There were a great number of excuses: no sleep because of a screaming, sick baby; wet and cold; the need to have a car in order to pick up 8 pizzas from Costco. It was a short week for me and I only managed to ride to work on 2 of 4 days, Tuesday and Wednesday.
The driving did not make me happy and there was only one afternoon, when I walked outside to find 40 mph gusts of wind, that I was almost glad I wasn’t riding home (that feeling lasted about a block in the car). It was on one of the days that my car was parked out in the parking lot that I came across this article in the Wall Street Journal:
A recent review of existing research suggests there is “strong evidence” that time spent sitting is linked to a higher risk of death during the studies’ follow-up periods.
That wasn’t really as shocking as the proposed solution:
It’s a very quiet portable pedal exercise machine that you can buy from the manufacturer for under $200, including basic software that records your progress on your PC. You can adjust the resistance on the under-the-desk machine to either tool along easily or work hard enough to huff and puff (just keep your conference call on mute.)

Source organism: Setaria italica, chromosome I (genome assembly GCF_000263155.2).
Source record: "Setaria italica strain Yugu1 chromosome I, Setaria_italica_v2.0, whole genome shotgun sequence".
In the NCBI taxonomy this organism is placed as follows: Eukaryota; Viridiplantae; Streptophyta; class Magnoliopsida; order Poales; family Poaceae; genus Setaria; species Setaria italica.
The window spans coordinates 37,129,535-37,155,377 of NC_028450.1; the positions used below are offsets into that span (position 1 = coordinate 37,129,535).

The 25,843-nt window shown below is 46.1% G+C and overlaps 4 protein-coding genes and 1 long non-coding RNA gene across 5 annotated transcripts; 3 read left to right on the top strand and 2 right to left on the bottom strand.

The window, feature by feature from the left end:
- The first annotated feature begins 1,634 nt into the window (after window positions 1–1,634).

I can just imagine an office full of people quietly sweating away as they spin on their magnetic trainer. And by imagine, I mean smell.
After reading this article a co-worker was talking to me about my super-human metabolism and made the comment that her husband was built like me (I’m about 6 feet tall and 145 pound) until he turned 32 and then he just started gaining weight (a story I’m told, usually as sort of a warning, about once a month). She closed the story by saying, “but he also changed from an active job to one where he’s at a computer all day.”
That was two different sources trying to tell me that sitting at a desk all day was going to make me fat and would probably kill me. I was starting to feel a little guilty about driving those two days. I also wondered why my co-worker and The Wall Street Journal tried to pitch “more active” work days without trying to pitch “more active” commutes.
I’m no doctor and I’m too lazy to look and see if the science supports this theory, but a ride or walk to work in the morning and home in the afternoon should have about the same impact on cardiovascular health and keep those customer service agents from huffing and puffing through every phone call. That’s not to say that there aren’t some days I wish I could set-up my trainer at my desk and spin away the day.